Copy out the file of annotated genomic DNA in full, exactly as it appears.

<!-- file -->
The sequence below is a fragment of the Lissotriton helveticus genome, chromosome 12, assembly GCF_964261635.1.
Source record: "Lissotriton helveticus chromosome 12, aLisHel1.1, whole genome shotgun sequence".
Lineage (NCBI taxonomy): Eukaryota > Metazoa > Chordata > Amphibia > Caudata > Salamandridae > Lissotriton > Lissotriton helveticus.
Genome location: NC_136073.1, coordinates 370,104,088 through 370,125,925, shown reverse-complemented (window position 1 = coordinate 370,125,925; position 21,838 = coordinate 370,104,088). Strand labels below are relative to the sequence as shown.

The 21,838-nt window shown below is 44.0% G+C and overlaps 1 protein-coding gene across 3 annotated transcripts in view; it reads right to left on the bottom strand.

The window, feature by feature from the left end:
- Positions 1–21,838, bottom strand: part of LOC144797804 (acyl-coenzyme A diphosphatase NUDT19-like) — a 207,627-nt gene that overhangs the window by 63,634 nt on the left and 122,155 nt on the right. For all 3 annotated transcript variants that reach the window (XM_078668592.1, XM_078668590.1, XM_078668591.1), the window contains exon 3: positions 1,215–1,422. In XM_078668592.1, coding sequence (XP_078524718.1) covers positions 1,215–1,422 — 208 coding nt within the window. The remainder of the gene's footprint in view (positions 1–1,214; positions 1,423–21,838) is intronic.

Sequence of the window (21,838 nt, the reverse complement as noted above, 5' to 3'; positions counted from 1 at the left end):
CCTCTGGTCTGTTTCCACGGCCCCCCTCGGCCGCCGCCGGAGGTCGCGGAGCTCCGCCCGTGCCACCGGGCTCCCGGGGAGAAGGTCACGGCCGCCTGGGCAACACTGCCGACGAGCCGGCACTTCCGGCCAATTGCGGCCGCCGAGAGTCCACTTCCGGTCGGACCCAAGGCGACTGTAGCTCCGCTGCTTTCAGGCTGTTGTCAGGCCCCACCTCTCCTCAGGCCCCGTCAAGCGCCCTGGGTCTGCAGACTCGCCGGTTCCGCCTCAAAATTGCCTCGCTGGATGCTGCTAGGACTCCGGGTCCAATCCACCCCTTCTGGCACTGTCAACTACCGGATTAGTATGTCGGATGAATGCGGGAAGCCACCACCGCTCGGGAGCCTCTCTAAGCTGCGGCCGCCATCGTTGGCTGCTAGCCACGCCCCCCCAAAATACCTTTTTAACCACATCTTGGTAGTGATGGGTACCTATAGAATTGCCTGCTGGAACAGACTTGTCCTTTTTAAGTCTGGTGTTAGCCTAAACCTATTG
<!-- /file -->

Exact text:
The sequence below is a fragment of the Lissotriton helveticus genome, chromosome 12, assembly GCF_964261635.1.
Source record: "Lissotriton helveticus chromosome 12, aLisHel1.1, whole genome shotgun sequence".
Lineage (NCBI taxonomy): Eukaryota > Metazoa > Chordata > Amphibia > Caudata > Salamandridae > Lissotriton > Lissotriton helveticus.
Genome location: NC_136073.1, coordinates 370,104,088 through 370,125,925, shown reverse-complemented (window position 1 = coordinate 370,125,925; position 21,838 = coordinate 370,104,088). Strand labels below are relative to the sequence as shown.

The 21,838-nt window shown below is 44.0% G+C and overlaps 1 protein-coding gene across 3 annotated transcripts in view; it reads right to left on the bottom strand.

The window, feature by feature from the left end:
- Positions 1–21,838, bottom strand: part of LOC144797804 (acyl-coenzyme A diphosphatase NUDT19-like) — a 207,627-nt gene that overhangs the window by 63,634 nt on the left and 122,155 nt on the right. For all 3 annotated transcript variants that reach the window (XM_078668592.1, XM_078668590.1, XM_078668591.1), the window contains exon 3: positions 1,215–1,422. In XM_078668592.1, coding sequence (XP_078524718.1) covers positions 1,215–1,422 — 208 coding nt within the window. The remainder of the gene's footprint in view (positions 1–1,214; positions 1,423–21,838) is intronic.

Sequence of the window (21,838 nt, the reverse complement as noted above, 5' to 3'; positions counted from 1 at the left end):
CCTCTGGTCTGTTTCCACGGCCCCCCTCGGCCGCCGCCGGAGGTCGCGGAGCTCCGCCCGTGCCACCGGGCTCCCGGGGAGAAGGTCACGGCCGCCTGGGCAACACTGCCGACGAGCCGGCACTTCCGGCCAATTGCGGCCGCCGAGAGTCCACTTCCGGTCGGACCCAAGGCGACTGTAGCTCCGCTGCTTTCAGGCTGTTGTCAGGCCCCACCTCTCCTCAGGCCCCGTCAAGCGCCCTGGGTCTGCAGACTCGCCGGTTCCGCCTCAAAATTGCCTCGCTGGATGCTGCTAGGACTCCGGGTCCAATCCACCCCTTCTGGCACTGTCAACTACCGGATTAGTATGTCGGATGAATGCGGGAAGCCACCACCGCTCGGGAGCCTCTCTAAGCTGCGGCCGCCATCGTTGGCTGCTAGCCACGCCCCCCCAAAATACCTTTTTAACCACATCTTGGTAGTGATGGGTACCTATAGAATTGCCTGCTGGAACAGACTTGTCCTTTTTAAGTCTGGTGTTAGCCTAAACCTATTG